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Buchan Caves Reserve Tours

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by Deborah Jayne, Practical Mum (subscribe)
Motto: Have a plan and be prepared! I'm a highly organised mother of three as well as a freelance, blog and fiction writer based in Melbourne. Follow me for the best adventures and I'll show you how to survive them in style.
Published June 21st 2016
Buchan Caves Reserve
Photo Credit: Deborah Jayne


The Buchan Caves Reserve has been attracting visitors for well over a century. Beautiful parkland with tall trees, river and peaceful green spaces are suitable for campers, day-trippers and picnickers alike. The reserve is home to the natural wonder of the caves themselves and this underground experience is like nothing you've ever seen before; well worth the four-hour drive from Melbourne.

It's like taking a journey to the centre of the earth. You descend down a flight of steep stairs, then with the help of an experienced tour guide, explore the network of caverns discovered by Frank Moon over a century ago. There are two caves you can visit any day of the year (except Christmas Day), the Royal Cave and the Fairy Cave. There is a cost saving for visiting both, but if you must chose one the Royal Cave is my recommendation.

Buchan Caves Reserve
Photo Credit: Deborah Jayne


The caves are suitable for all age groups and there are handrails for assistance and support. The Royal Cave is more accessible for taller people and the elderly. The Fairy Cave is quite narrow and low in places making it more of a challenge for some. They also have sections called 'the chicken run', which is very narrow walkways surrounded top and sides with chicken wire. If you have any trouble with small spaces, you may run into strife here. While both are visually stunning, the Royal Cave also provides more diversity and a slightly more interesting landscape. The caves are both 500 metres in length and a very comfortable constant 17 degrees, so the weather outside doesn't matter.

The caves were formed by underground rivers and are full of spectacular calcite and limestone formations as a result of rainwater seeping through the cracks. Over many hundreds of years stalactites have formed on the cave roof and stalagmites have built up from the floor. Some have been developing for so long they've met in the middle. The Royal Cave also houses the magnificent calcite-rimmed pools, which is an underground masterpiece.

Buchan Caves Reserve
Photo Credit: Deborah Jayne


The caves are dimly lit. To truly appreciate everything they have to offer, I recommend taking a torch. Shine it at the walls and they glow as though sprinkled by glitter. The tour guides refer to it as fairy dust. You can also explore how deep some caverns and small holes go along the walks something you can't see without the aid of additional light. Cameras are most welcome and we took photos both with and without the torch for different effects.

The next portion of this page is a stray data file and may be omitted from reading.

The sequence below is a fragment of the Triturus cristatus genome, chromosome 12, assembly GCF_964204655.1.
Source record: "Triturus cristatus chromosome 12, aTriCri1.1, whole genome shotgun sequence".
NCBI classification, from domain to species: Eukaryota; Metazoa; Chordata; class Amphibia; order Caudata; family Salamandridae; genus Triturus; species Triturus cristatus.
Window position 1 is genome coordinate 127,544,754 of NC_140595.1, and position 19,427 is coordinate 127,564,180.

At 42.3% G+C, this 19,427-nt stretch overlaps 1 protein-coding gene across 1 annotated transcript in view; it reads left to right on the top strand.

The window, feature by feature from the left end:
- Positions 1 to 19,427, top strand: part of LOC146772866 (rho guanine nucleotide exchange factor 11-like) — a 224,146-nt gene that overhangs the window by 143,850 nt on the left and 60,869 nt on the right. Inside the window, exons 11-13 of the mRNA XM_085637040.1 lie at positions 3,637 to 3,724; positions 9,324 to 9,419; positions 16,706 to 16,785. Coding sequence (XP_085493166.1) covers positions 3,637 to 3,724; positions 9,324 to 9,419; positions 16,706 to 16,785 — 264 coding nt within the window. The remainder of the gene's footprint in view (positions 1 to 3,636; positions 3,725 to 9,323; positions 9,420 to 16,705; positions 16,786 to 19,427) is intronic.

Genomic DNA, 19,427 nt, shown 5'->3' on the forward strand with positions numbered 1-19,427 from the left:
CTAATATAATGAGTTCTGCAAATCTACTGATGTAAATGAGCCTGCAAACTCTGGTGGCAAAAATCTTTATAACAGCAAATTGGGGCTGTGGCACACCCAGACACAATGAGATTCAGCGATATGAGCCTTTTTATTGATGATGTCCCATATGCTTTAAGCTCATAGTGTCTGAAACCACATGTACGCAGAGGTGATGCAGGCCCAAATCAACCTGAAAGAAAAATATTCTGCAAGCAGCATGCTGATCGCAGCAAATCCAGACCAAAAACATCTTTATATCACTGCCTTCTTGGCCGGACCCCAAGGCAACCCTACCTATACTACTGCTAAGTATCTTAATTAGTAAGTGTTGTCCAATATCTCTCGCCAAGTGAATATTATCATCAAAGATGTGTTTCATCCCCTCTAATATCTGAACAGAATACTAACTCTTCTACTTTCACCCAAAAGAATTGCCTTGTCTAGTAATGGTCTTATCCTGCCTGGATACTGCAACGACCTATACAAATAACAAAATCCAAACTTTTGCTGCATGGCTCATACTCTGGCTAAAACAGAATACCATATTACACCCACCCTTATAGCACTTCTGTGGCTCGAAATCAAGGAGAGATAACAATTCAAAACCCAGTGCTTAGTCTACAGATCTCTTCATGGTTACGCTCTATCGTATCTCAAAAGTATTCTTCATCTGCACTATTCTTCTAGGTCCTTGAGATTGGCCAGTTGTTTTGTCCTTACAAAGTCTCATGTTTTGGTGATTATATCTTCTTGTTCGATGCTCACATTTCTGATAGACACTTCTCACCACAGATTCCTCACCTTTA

Tours are run from 10am October through to Easter and there are 5 different tour times you can choose from. Post Easter to September tours start at 11am and there are 3 tours daily. On public holidays tours are run more frequently throughout the day.

Buchan Caves Reserve
Photo Credit: Deborah Jayne


Purchase tickets at the Buchan Caves Reserve Visitor Centre. They recommend 30 minutes prior to the tour time, but we purchased 15 minutes ahead and were fine. Ticket prices for single cave tour are $21.50 for adults, $12.60 for children, $18 for seniors or a family ticket (2 adults & 2 children) $59.40. For both caves ticket prices are $32.20 for adults, $18.60 for children, $26.40 for seniors and a family ticket (2 adults & 2 children) $88.70.

There is parking outside each cave and at the main carpark. It's a bit of a walk from the main carpark to the caves but as the reserve is home to lots of native Australian animals, you never know what you'll see. The day we were there we saw a wallaby, two wombats and lots of lovely birds.

Buchan Caves Reserve
Photo Credit: Deborah Jayne


The best way to visit the Buchan Caves is to plan a short stay in the area. The Buchan township is very small. You can certainly find something to eat, but there's a petrol station, several small eateries and that's about it. You can buy pies and sausages rolls, etc at the Buchan Cave Visitor Centre. However, there are BBQ and kitchen facilities in the park, mostly for the campers, but are available to anyone. We visited the caves in winter and the enclosed kitchen area was very cosy with tables, a sink and bench and a fire blazing away in the fireplace. There are also several open-air picnic tables and covered BBQ cooking areas throughout.

Unless you plan to camp at the Buchan Caves Reserve, Lakes Entrance is a great place to stay and is a cruisy (approximate) 45 minutes drive. Alternatively, Bairnsdale is the largest township in the area and offers all major supermarkets, a department store, takeaway food and lots of general retailers. There is also a good playground outside of Bairnsdale with a long slide and adult sized zip-line that is worth a stop for families with kids.

Buchan Caves Reserve
Slide at Bairnsdale. Photo Credit: Deborah Jayne


You can find more information about the Buchan Cave Tours by visiting the Parks Victoria website here.
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Why? Cave Tours
When: Open every day except Christmas Day
Where: Buchan Caves Reserve
Cost: From Kids $12.50 & Adults $21.50
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